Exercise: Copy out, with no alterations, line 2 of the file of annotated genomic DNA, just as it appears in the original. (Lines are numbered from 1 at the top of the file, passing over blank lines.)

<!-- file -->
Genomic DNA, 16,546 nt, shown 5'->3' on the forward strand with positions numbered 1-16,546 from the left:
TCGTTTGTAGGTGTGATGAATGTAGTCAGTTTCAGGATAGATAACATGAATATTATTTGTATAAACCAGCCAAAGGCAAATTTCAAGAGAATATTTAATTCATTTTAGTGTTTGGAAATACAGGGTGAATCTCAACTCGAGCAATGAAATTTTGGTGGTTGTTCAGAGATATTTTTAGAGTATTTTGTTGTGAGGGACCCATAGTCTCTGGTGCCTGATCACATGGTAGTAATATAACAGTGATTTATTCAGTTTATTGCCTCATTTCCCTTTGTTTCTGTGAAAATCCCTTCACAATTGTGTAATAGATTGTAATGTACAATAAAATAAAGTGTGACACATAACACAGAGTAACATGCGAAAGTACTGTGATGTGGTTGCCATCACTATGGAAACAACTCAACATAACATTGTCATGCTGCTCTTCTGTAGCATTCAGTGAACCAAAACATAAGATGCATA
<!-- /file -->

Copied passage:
TCGTTTGTAGGTGTGATGAATGTAGTCAGTTTCAGGATAGATAACATGAATATTATTTGTATAAACCAGCCAAAGGCAAATTTCAAGAGAATATTTAATTCATTTTAGTGTTTGGAAATACAGGGTGAATCTCAACTCGAGCAATGAAATTTTGGTGGTTGTTCAGAGATATTTTTAGAGTATTTTGTTGTGAGGGACCCATAGTCTCTGGTGCCTGATCACATGGTAGTAATATAACAGTGATTTATTCAGTTTATTGCCTCATTTCCCTTTGTTTCTGTGAAAATCCCTTCACAATTGTGTAATAGATTGTAATGTACAATAAAATAAAGTGTGACACATAACACAGAGTAACATGCGAAAGTACTGTGATGTGGTTGCCATCACTATGGAAACAACTCAACATAACATTGTCATGCTGCTCTTCTGTAGCATTCAGTGAACCAAAACATAAGATGCATA